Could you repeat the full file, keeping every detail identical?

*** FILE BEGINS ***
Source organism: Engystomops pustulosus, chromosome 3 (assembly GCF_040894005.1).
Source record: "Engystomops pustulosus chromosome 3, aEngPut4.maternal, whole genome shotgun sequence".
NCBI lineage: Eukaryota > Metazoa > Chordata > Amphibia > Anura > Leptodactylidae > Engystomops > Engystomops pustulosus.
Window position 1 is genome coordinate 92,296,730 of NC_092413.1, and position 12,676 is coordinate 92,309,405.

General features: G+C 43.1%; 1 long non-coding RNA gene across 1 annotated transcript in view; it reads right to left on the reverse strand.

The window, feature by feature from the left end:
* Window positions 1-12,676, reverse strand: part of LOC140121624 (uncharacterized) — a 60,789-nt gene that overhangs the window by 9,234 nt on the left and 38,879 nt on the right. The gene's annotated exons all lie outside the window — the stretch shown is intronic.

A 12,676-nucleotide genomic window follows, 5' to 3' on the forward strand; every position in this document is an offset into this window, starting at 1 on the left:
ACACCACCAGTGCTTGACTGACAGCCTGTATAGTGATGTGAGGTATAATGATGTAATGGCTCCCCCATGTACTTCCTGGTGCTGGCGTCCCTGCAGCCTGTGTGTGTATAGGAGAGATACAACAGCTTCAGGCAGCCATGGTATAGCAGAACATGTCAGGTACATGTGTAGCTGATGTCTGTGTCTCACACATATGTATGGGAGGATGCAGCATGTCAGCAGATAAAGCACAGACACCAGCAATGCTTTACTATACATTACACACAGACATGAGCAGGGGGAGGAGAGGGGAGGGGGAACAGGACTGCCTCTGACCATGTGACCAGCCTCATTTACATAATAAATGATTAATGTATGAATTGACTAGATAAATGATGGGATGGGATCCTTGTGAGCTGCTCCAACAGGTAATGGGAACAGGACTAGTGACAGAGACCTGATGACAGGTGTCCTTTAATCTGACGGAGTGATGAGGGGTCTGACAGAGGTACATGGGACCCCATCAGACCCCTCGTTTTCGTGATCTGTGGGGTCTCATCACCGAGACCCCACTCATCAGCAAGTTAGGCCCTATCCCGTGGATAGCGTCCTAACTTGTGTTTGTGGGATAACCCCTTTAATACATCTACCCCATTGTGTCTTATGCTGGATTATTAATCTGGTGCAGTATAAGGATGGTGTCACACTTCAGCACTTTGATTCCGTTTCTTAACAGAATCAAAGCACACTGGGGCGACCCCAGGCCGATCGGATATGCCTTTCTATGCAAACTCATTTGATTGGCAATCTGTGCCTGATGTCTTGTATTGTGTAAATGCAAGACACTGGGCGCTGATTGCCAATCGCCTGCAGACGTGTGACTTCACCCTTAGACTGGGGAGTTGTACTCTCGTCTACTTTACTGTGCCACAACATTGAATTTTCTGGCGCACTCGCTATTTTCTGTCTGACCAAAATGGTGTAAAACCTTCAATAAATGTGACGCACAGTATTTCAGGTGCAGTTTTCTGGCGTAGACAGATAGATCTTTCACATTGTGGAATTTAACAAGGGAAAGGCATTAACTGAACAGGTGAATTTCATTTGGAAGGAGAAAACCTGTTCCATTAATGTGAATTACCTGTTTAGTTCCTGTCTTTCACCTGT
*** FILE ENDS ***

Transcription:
Source organism: Engystomops pustulosus, chromosome 3 (assembly GCF_040894005.1).
Source record: "Engystomops pustulosus chromosome 3, aEngPut4.maternal, whole genome shotgun sequence".
NCBI lineage: Eukaryota > Metazoa > Chordata > Amphibia > Anura > Leptodactylidae > Engystomops > Engystomops pustulosus.
Window position 1 is genome coordinate 92,296,730 of NC_092413.1, and position 12,676 is coordinate 92,309,405.

General features: G+C 43.1%; 1 long non-coding RNA gene across 1 annotated transcript in view; it reads right to left on the reverse strand.

The window, feature by feature from the left end:
* Window positions 1-12,676, reverse strand: part of LOC140121624 (uncharacterized) — a 60,789-nt gene that overhangs the window by 9,234 nt on the left and 38,879 nt on the right. The gene's annotated exons all lie outside the window — the stretch shown is intronic.

A 12,676-nucleotide genomic window follows, 5' to 3' on the forward strand; every position in this document is an offset into this window, starting at 1 on the left:
ACACCACCAGTGCTTGACTGACAGCCTGTATAGTGATGTGAGGTATAATGATGTAATGGCTCCCCCATGTACTTCCTGGTGCTGGCGTCCCTGCAGCCTGTGTGTGTATAGGAGAGATACAACAGCTTCAGGCAGCCATGGTATAGCAGAACATGTCAGGTACATGTGTAGCTGATGTCTGTGTCTCACACATATGTATGGGAGGATGCAGCATGTCAGCAGATAAAGCACAGACACCAGCAATGCTTTACTATACATTACACACAGACATGAGCAGGGGGAGGAGAGGGGAGGGGGAACAGGACTGCCTCTGACCATGTGACCAGCCTCATTTACATAATAAATGATTAATGTATGAATTGACTAGATAAATGATGGGATGGGATCCTTGTGAGCTGCTCCAACAGGTAATGGGAACAGGACTAGTGACAGAGACCTGATGACAGGTGTCCTTTAATCTGACGGAGTGATGAGGGGTCTGACAGAGGTACATGGGACCCCATCAGACCCCTCGTTTTCGTGATCTGTGGGGTCTCATCACCGAGACCCCACTCATCAGCAAGTTAGGCCCTATCCCGTGGATAGCGTCCTAACTTGTGTTTGTGGGATAACCCCTTTAATACATCTACCCCATTGTGTCTTATGCTGGATTATTAATCTGGTGCAGTATAAGGATGGTGTCACACTTCAGCACTTTGATTCCGTTTCTTAACAGAATCAAAGCACACTGGGGCGACCCCAGGCCGATCGGATATGCCTTTCTATGCAAACTCATTTGATTGGCAATCTGTGCCTGATGTCTTGTATTGTGTAAATGCAAGACACTGGGCGCTGATTGCCAATCGCCTGCAGACGTGTGACTTCACCCTTAGACTGGGGAGTTGTACTCTCGTCTACTTTACTGTGCCACAACATTGAATTTTCTGGCGCACTCGCTATTTTCTGTCTGACCAAAATGGTGTAAAACCTTCAATAAATGTGACGCACAGTATTTCAGGTGCAGTTTTCTGGCGTAGACAGATAGATCTTTCACATTGTGGAATTTAACAAGGGAAAGGCATTAACTGAACAGGTGAATTTCATTTGGAAGGAGAAAACCTGTTCCATTAATGTGAATTACCTGTTTAGTTCCTGTCTTTCACCTGT